If my description is too vague to follow, here is an Orvis tutorial that shows how it is done.
3) Winter and early spring are a great time to fish overgrown streams
During the winter, most of the annual plants die and the deciduous plants lose their leaves which can make the streams much easier to follow.
This makes winter and spring some of the best times to fish such streams. Sometimes the snow can even assists by burying the undergrowth.
Just be careful to avoid disturbing spawning rainbow or cutthroat trout which typically spawn early in the spring.
4) Bring hand pruners or even a small machete.
Garden equipment is not typically carried by fishermen, but it can come in handy while bashing up overgrown streams. While I am not advocating cutting back native vegetation, there are plenty of weeds that can benefit from a haircut to make it possible to fish further upstream.
The creeping vines and branches of invasive weeds such as old man’s beard, Himalayan balsam, Japanese knotweed, or wild blackberry can make walking slow. Blackberry in particular has a tendency to wrap around my legs and tangle me up. A few snips with hand pruners and they are no longer a problem.
Machetes are a good option for even thicker infestations. Some people carry small silky saws to cut through overhanging branches and windfall, although using them in some streams can be seen as a bit more controversial.
5) Avoid the dark tunnels, trout prefer dappled light
I am keen to hear about other people experiences in this regard, but I rarely catch trout from the darkest most overgrown sections of a stream. Places where the canopy is so dense and thick, that water weeds struggle to grow. While I suspect trout might use such areas to rest or for bolt holes, I do not believe they actually feed there.
This is because there is simply not enough aquatic life in such areas for trout to meet a trout’s energy requirements. The main exception is during the summer when the trout are feeding on terrestrials that can drop down from the trees above.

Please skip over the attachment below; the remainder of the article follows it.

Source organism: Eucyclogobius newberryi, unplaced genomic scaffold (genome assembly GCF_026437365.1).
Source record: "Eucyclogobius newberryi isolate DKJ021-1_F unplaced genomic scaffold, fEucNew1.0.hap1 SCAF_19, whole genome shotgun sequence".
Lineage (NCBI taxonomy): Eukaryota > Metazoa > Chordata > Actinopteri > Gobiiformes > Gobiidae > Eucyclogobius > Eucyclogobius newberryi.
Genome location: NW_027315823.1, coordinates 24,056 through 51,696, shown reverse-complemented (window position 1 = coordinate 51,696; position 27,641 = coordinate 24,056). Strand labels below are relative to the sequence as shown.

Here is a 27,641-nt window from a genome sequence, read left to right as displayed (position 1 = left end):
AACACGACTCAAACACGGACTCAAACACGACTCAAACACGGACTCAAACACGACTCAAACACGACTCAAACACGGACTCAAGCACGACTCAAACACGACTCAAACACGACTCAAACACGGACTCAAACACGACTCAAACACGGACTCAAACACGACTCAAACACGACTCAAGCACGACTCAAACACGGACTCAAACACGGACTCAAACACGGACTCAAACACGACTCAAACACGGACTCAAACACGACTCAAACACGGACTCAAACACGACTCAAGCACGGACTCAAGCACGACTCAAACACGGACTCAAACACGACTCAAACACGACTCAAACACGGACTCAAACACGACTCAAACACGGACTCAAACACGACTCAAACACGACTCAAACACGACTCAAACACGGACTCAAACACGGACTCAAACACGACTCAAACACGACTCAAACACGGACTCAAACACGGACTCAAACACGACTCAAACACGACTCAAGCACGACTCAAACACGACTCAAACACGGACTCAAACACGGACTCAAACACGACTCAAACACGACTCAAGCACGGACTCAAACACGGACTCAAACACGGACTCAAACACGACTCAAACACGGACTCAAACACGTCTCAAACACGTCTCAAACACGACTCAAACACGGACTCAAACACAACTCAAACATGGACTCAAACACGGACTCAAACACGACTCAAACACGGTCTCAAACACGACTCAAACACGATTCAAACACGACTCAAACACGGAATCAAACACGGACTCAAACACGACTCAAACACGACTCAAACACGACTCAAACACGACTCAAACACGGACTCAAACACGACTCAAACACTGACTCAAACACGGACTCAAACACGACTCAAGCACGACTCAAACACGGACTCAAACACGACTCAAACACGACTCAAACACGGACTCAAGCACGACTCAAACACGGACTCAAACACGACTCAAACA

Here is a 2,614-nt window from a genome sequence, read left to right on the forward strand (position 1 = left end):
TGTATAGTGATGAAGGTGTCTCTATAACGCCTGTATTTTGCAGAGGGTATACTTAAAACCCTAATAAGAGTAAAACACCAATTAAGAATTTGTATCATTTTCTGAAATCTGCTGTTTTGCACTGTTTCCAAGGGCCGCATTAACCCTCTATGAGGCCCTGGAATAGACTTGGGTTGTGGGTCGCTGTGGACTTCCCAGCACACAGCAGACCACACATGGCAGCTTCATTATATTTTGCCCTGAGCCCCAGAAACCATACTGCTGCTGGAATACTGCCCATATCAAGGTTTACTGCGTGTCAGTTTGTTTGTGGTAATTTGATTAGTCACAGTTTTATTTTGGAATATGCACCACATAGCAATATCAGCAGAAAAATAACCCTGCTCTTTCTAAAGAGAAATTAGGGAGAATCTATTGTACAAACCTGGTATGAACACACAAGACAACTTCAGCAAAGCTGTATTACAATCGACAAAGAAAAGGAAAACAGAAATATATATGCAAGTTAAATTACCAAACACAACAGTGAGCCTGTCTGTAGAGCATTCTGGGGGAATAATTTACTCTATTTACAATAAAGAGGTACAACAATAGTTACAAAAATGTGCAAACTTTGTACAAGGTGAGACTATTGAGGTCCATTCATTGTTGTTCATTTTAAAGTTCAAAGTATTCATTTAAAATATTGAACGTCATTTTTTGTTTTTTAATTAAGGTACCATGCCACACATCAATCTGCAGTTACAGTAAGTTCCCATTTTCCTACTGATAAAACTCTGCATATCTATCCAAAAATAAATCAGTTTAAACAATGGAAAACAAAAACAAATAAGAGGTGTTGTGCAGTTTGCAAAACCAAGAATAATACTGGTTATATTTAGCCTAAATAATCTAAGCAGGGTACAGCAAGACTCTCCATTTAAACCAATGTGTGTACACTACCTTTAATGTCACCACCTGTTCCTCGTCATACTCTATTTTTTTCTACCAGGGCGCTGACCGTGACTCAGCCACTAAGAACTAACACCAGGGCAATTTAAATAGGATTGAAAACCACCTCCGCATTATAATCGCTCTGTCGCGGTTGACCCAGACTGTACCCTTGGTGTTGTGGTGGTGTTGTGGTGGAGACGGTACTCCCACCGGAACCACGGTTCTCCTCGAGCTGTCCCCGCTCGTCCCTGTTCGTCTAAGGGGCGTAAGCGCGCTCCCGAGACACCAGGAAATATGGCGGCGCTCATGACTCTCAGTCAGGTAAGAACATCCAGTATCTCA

I catch the majority of my trout in areas of the stream which receive some sunlight which certainly increases the amount of aquatic life. Dappled light is good, or even completely open. While I catch trout in such areas, it does not mean the trout are feeding out in direct sunlight, but they are usually hiding between weed patches or hard against an undercut bank or beneath overhanging vegetation. The trout will drift out to intercept any food drifting downstream.
6) Stealth is as important as ever
It might be tempting to think, trout up nearly impenetrable streams will be less wary of people. When in reality, the opposite is generally true, doubly so because trout in such streams are normally in very shallow water, making them on edge.
Secondarily, we usually have to get very close to the trout before casting, which increases the chance of them becoming aware of our presence.
Moving stealthily, and blending into the environment is as important as ever. I advise using the surroundings to your advantage, try and hide behind plants, weeds, or anything which will provide cover.
It is okay to walk in the stream itself, but that will spook any trout which are downstream.
These were my 6 hints on how to fish overgrown streams. It is important to use short rods, be stealthy and be prepared to cast in limited spaces. At times you might even have to do some gardening.
As for the question, how to fight a trout when there is nowhere to stand? Will, there is always a way, adrenaline will kick in and you just have to adapt to the space available, even if it does mean belly rolling down a ferny bank into knee-deep water.
Feel free to share any stories, experiences, or advice in the comments below.